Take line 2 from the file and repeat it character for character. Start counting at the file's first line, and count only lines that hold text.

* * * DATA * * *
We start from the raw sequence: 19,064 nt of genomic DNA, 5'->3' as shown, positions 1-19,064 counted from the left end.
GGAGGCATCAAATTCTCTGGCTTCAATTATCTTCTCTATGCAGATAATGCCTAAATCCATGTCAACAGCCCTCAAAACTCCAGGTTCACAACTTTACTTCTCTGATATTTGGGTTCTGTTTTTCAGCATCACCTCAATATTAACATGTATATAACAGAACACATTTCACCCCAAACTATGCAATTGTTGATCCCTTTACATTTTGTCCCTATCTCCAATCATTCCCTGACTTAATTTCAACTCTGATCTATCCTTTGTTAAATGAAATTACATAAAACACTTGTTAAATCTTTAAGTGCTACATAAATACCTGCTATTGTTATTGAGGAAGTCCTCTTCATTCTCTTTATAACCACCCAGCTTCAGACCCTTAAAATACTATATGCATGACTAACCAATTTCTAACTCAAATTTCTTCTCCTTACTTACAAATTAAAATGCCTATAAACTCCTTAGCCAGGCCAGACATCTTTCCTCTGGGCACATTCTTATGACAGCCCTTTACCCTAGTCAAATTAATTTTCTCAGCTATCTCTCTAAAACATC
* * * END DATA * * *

GGAGGCATCAAATTCTCTGGCTTCAATTATCTTCTCTATGCAGATAATGCCTAAATCCATGTCAACAGCCCTCAAAACTCCAGGTTCACAACTTTACTTCTCTGATATTTGGGTTCTGTTTTTCAGCATCACCTCAATATTAACATGTATATAACAGAACACATTTCACCCCAAACTATGCAATTGTTGATCCCTTTACATTTTGTCCCTATCTCCAATCATTCCCTGACTTAATTTCAACTCTGATCTATCCTTTGTTAAATGAAATTACATAAAACACTTGTTAAATCTTTAAGTGCTACATAAATACCTGCTATTGTTATTGAGGAAGTCCTCTTCATTCTCTTTATAACCACCCAGCTTCAGACCCTTAAAATACTATATGCATGACTAACCAATTTCTAACTCAAATTTCTTCTCCTTACTTACAAATTAAAATGCCTATAAACTCCTTAGCCAGGCCAGACATCTTTCCTCTGGGCACATTCTTATGACAGCCCTTTACCCTAGTCAAATTAATTTTCTCAGCTATCTCTCTAAAACATC